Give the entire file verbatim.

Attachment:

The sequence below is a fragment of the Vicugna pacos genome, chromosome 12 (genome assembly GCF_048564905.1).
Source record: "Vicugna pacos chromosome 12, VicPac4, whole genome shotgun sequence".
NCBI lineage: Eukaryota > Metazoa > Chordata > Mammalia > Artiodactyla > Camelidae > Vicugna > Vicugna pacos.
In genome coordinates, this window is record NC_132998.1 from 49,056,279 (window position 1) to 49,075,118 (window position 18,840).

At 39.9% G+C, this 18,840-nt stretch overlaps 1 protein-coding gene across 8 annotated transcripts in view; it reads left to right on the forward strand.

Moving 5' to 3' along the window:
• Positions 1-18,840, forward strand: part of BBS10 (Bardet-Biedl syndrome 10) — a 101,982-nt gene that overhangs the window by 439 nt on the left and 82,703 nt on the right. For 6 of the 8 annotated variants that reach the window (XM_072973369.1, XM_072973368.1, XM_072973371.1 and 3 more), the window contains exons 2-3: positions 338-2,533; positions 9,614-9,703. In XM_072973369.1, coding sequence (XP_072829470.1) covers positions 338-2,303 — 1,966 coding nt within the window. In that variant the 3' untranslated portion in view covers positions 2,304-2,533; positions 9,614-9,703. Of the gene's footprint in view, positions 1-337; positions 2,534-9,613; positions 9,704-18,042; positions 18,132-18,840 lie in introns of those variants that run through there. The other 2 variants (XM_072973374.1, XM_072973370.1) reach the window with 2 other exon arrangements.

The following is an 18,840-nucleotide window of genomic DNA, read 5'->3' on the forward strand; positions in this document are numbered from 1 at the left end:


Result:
The sequence below is a fragment of the Vicugna pacos genome, chromosome 12 (genome assembly GCF_048564905.1).
Source record: "Vicugna pacos chromosome 12, VicPac4, whole genome shotgun sequence".
NCBI lineage: Eukaryota > Metazoa > Chordata > Mammalia > Artiodactyla > Camelidae > Vicugna > Vicugna pacos.
In genome coordinates, this window is record NC_132998.1 from 49,056,279 (window position 1) to 49,075,118 (window position 18,840).

At 39.9% G+C, this 18,840-nt stretch overlaps 1 protein-coding gene across 8 annotated transcripts in view; it reads left to right on the forward strand.

Moving 5' to 3' along the window:
• Positions 1-18,840, forward strand: part of BBS10 (Bardet-Biedl syndrome 10) — a 101,982-nt gene that overhangs the window by 439 nt on the left and 82,703 nt on the right. For 6 of the 8 annotated variants that reach the window (XM_072973369.1, XM_072973368.1, XM_072973371.1 and 3 more), the window contains exons 2-3: positions 338-2,533; positions 9,614-9,703. In XM_072973369.1, coding sequence (XP_072829470.1) covers positions 338-2,303 — 1,966 coding nt within the window. In that variant the 3' untranslated portion in view covers positions 2,304-2,533; positions 9,614-9,703. Of the gene's footprint in view, positions 1-337; positions 2,534-9,613; positions 9,704-18,042; positions 18,132-18,840 lie in introns of those variants that run through there. The other 2 variants (XM_072973374.1, XM_072973370.1) reach the window with 2 other exon arrangements.

The following is an 18,840-nucleotide window of genomic DNA, read 5'->3' on the forward strand; positions in this document are numbered from 1 at the left end: